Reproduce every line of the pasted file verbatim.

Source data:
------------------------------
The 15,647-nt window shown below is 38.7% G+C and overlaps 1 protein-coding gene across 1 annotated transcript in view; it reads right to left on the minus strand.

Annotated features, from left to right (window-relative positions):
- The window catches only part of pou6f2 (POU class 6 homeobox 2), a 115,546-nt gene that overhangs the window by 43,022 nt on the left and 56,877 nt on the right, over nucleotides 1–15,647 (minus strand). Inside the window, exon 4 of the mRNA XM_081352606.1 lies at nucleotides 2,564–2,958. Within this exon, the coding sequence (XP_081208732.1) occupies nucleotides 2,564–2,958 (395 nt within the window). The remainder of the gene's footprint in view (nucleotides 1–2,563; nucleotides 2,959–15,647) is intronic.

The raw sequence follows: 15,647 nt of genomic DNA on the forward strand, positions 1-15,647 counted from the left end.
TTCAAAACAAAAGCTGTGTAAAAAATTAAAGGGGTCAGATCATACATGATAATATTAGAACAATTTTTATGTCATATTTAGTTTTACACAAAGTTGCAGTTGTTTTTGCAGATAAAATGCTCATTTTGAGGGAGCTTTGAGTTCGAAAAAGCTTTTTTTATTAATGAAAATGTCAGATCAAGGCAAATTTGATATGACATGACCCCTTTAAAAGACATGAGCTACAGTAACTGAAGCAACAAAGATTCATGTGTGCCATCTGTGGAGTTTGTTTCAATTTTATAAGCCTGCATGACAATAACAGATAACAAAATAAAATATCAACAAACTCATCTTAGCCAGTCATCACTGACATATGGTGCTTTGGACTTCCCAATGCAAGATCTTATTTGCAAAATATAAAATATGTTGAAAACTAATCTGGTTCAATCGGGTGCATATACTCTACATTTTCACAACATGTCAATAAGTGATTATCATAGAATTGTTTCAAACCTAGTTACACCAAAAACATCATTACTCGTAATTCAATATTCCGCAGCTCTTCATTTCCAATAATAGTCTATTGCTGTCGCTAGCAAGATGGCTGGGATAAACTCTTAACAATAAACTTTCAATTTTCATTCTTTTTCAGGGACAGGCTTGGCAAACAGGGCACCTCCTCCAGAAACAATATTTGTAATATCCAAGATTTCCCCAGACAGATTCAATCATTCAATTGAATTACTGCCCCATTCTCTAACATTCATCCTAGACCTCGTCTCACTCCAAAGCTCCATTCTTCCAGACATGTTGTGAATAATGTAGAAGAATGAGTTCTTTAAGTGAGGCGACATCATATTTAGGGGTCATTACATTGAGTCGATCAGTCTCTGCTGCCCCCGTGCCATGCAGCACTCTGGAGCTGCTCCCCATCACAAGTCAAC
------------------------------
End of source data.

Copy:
The 15,647-nt window shown below is 38.7% G+C and overlaps 1 protein-coding gene across 1 annotated transcript in view; it reads right to left on the minus strand.

Annotated features, from left to right (window-relative positions):
- The window catches only part of pou6f2 (POU class 6 homeobox 2), a 115,546-nt gene that overhangs the window by 43,022 nt on the left and 56,877 nt on the right, over nucleotides 1–15,647 (minus strand). Inside the window, exon 4 of the mRNA XM_081352606.1 lies at nucleotides 2,564–2,958. Within this exon, the coding sequence (XP_081208732.1) occupies nucleotides 2,564–2,958 (395 nt within the window). The remainder of the gene's footprint in view (nucleotides 1–2,563; nucleotides 2,959–15,647) is intronic.

The raw sequence follows: 15,647 nt of genomic DNA on the forward strand, positions 1-15,647 counted from the left end.
TTCAAAACAAAAGCTGTGTAAAAAATTAAAGGGGTCAGATCATACATGATAATATTAGAACAATTTTTATGTCATATTTAGTTTTACACAAAGTTGCAGTTGTTTTTGCAGATAAAATGCTCATTTTGAGGGAGCTTTGAGTTCGAAAAAGCTTTTTTTATTAATGAAAATGTCAGATCAAGGCAAATTTGATATGACATGACCCCTTTAAAAGACATGAGCTACAGTAACTGAAGCAACAAAGATTCATGTGTGCCATCTGTGGAGTTTGTTTCAATTTTATAAGCCTGCATGACAATAACAGATAACAAAATAAAATATCAACAAACTCATCTTAGCCAGTCATCACTGACATATGGTGCTTTGGACTTCCCAATGCAAGATCTTATTTGCAAAATATAAAATATGTTGAAAACTAATCTGGTTCAATCGGGTGCATATACTCTACATTTTCACAACATGTCAATAAGTGATTATCATAGAATTGTTTCAAACCTAGTTACACCAAAAACATCATTACTCGTAATTCAATATTCCGCAGCTCTTCATTTCCAATAATAGTCTATTGCTGTCGCTAGCAAGATGGCTGGGATAAACTCTTAACAATAAACTTTCAATTTTCATTCTTTTTCAGGGACAGGCTTGGCAAACAGGGCACCTCCTCCAGAAACAATATTTGTAATATCCAAGATTTCCCCAGACAGATTCAATCATTCAATTGAATTACTGCCCCATTCTCTAACATTCATCCTAGACCTCGTCTCACTCCAAAGCTCCATTCTTCCAGACATGTTGTGAATAATGTAGAAGAATGAGTTCTTTAAGTGAGGCGACATCATATTTAGGGGTCATTACATTGAGTCGATCAGTCTCTGCTGCCCCCGTGCCATGCAGCACTCTGGAGCTGCTCCCCATCACAAGTCAAC